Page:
Supply Side
“Buy Local / National” Moves In Public Procurement Could Lead To Dangerous Protectionist Behaviour

We wrote last week about the forces around the world that seem to be moving governments and nations towards a more protectionist attitude to trade and also to government procurement. This is being seen in Europe, Australia, the US, India and various African nations too. At its extreme, it sees government procurement expenditure primarily as a tool to support “local” or national interests and suppliers.

As this movement continues, we are seeing little written in defence of free trade, open access to markets, and the benefits of a public procurement approach that puts other factors – such as value – at the heart of the activity. So we thought it was worth re-stating the negatives around a protectionist approach to procurement, and some of the benefits of openness.

  1. Protectionism is economically inefficient. The theory of comparative advantage says that It makes absolute sense for countries, companies and individuals to focus on the activities where they have a lower relative opportunity cost. Basically, the UK is good at financial and business services, not building laptops, so focus on exporting more in our strong areas, not trying to protect (or create) our own local laptop industry.
  1. Protectionism hits consumers and taxpayers. We can see this in public procurement; favouritism for local or national providers where they would not win on purely value grounds must result in either more being paid (by the taxpayer) than is necessary or the buyer accepting a lower quality of goods or services, which hits the user and potentially the taxpayer. This factor is not discussed or considered enough when politicians talk about their “procurement though policy” issues, whether that is supporting smaller firms, local business or even social value goals.
  1. Protectionism does not encourage innovation or competition. If domestic firms are protected or know they are going to win government contracts come what may, why would they bother to compete with the best in the world, innovate, become more efficient and so on? We wrote a three-part story recently which was published on Spend Matters UK/Europe to demonstrate this fact from a very local level. If you haven’t seen it, take a look here, here  and here.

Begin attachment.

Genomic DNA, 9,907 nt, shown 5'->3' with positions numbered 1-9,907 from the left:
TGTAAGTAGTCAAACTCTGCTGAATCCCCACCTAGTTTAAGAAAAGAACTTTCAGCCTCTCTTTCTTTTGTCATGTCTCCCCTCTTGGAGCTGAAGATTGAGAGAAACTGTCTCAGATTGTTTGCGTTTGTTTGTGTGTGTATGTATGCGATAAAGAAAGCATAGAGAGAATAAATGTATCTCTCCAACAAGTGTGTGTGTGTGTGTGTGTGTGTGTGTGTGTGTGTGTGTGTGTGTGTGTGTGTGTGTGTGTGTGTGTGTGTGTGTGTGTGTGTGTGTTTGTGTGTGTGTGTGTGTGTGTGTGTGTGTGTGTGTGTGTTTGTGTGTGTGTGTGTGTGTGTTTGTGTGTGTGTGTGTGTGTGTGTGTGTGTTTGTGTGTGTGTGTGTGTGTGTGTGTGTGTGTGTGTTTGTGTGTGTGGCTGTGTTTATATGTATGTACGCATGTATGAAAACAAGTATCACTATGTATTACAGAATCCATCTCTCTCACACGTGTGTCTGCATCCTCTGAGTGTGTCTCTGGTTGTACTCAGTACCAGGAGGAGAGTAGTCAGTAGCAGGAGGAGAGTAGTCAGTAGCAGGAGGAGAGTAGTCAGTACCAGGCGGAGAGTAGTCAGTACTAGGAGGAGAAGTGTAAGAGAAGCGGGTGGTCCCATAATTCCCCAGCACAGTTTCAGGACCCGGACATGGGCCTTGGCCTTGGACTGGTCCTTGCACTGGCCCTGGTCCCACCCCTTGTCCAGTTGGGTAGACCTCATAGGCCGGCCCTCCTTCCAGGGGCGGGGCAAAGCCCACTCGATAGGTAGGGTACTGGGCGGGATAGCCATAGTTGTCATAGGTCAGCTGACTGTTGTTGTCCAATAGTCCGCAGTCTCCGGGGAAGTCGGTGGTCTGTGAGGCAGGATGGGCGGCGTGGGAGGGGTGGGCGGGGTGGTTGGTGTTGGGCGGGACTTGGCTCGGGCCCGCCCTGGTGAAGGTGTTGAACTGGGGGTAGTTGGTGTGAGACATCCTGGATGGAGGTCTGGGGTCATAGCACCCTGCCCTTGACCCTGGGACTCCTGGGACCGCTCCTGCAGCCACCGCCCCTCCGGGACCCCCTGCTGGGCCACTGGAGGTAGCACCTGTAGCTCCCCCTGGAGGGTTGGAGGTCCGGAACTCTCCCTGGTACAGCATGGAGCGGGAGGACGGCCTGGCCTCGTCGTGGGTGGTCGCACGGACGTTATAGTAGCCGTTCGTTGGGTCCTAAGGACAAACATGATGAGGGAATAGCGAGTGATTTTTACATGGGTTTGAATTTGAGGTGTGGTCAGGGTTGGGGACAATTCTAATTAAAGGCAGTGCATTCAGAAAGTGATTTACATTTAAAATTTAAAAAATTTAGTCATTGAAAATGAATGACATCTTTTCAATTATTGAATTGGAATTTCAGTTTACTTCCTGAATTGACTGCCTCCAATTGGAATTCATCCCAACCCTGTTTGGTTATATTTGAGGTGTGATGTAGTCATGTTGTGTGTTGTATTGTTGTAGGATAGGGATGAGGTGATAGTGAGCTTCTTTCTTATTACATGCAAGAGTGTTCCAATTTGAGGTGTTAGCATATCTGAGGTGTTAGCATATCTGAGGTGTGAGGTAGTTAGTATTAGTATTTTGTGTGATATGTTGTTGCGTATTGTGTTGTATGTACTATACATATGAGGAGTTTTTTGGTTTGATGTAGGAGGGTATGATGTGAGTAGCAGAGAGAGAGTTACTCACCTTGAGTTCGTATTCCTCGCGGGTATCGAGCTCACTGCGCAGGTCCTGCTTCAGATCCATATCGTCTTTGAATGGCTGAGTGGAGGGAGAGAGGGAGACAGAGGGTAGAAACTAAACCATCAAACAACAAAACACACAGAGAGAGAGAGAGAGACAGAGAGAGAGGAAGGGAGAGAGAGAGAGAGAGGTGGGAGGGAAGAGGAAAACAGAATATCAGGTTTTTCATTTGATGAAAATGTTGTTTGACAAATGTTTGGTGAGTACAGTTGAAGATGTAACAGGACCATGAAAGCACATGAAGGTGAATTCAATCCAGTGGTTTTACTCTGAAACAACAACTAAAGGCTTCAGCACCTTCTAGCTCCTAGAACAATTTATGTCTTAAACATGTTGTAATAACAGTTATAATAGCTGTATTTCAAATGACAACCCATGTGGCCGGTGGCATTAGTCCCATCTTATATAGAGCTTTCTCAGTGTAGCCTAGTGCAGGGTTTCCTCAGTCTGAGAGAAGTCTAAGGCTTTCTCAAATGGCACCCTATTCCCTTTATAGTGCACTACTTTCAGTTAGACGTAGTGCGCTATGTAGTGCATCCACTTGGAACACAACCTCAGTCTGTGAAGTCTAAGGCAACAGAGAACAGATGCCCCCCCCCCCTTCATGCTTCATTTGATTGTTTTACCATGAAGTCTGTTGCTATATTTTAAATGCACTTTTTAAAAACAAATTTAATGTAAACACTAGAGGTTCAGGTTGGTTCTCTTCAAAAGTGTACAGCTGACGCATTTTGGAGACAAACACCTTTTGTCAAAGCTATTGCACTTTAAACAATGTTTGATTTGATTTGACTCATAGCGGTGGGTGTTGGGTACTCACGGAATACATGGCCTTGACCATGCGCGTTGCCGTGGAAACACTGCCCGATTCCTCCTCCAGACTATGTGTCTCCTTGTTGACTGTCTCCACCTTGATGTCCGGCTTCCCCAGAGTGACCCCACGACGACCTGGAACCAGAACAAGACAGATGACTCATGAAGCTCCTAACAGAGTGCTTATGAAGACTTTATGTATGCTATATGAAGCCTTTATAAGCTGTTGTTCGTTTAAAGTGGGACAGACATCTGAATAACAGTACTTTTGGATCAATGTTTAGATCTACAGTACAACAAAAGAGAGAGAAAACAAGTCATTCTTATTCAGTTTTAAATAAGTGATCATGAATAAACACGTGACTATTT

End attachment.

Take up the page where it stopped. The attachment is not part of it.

1. Protectionism opens the door to corruption, unfairness and a lack of transparency in public procurement. In most cases, these protectionists attitudes introduce a subjective element into procurement processes, because we are favouring some bidders over others based on factors that are not objectively related to the value proposed in the bid. So that can become a camouflage for decisions being made in reality based on payments to the buyer or political favours perhaps.

Now some economists argue that in certain situations, some protectionist behaviour and policy is positive and can help perhaps an industry get initially established in a particular country, with long-term benefits. There are also arguments that countries want to retain some capabilities for strategic reasons  (perhaps in the defence industry) and will protect those businesses accordingly.

Those arguments are valid, and equally the benefits of free trade are dissipated if countries “cheat the system”, for instance by dumping products on the export market or providing unfair subsidies to exporters. It is easy to see why that behaviour leads to calls for protection.

But the problem is that we could easily get onto a slippery slope. If one country starts using public procurement in an overtly protectionist manner, then there is likely to be retaliation from other countries. And where does that all end? European governments refusing to buy software from Microsoft, IBM or Oracle while the US public sector dumps SAP?  The end – or severe downsizing at least – for big exporting firms like Rolls-Royce, Siemens, Boeing?  African countries wasting billions as politicians’ cronies are given subsidies to build factories and make products that will never provide comparative advantage to that nation?

That is where the “buy local” movement eventually ends up if you take it to the logical extreme. Whilst we are a long way off that now, we should remember that there are strong rational and philosophical reasons why we should be cautious every time the politicians or media start talking positively about their favourite “Buy Europe / USA / Australia / Ghana” initiatives.

First Voice

  1. Digby Barker says:

    If we can agree that the rational approach to procurement is to achieve maximum Value for Money the issue becomes one of how a nation chooses to define Value (there is also the issue of the definition of ‘Money’ but let’s leave that for another debate). I would say that a useful response to protectionism is to tease out what its proponents are implicitly arguing are the additional elements of Value – over and above those directly related to the avowed purpose of the procurement – that should be evaluated and how that should be done e.g. what weights to give them and over what timescale. For example some may argue that Social Cohesion is an important element of Value and that to the extent that buying ‘local’ reduces unemployment, it contributes to that element. My hope would be that by making such underlying assumptions explicit we can have a more rational debate although the matter is both complex and complicated……..

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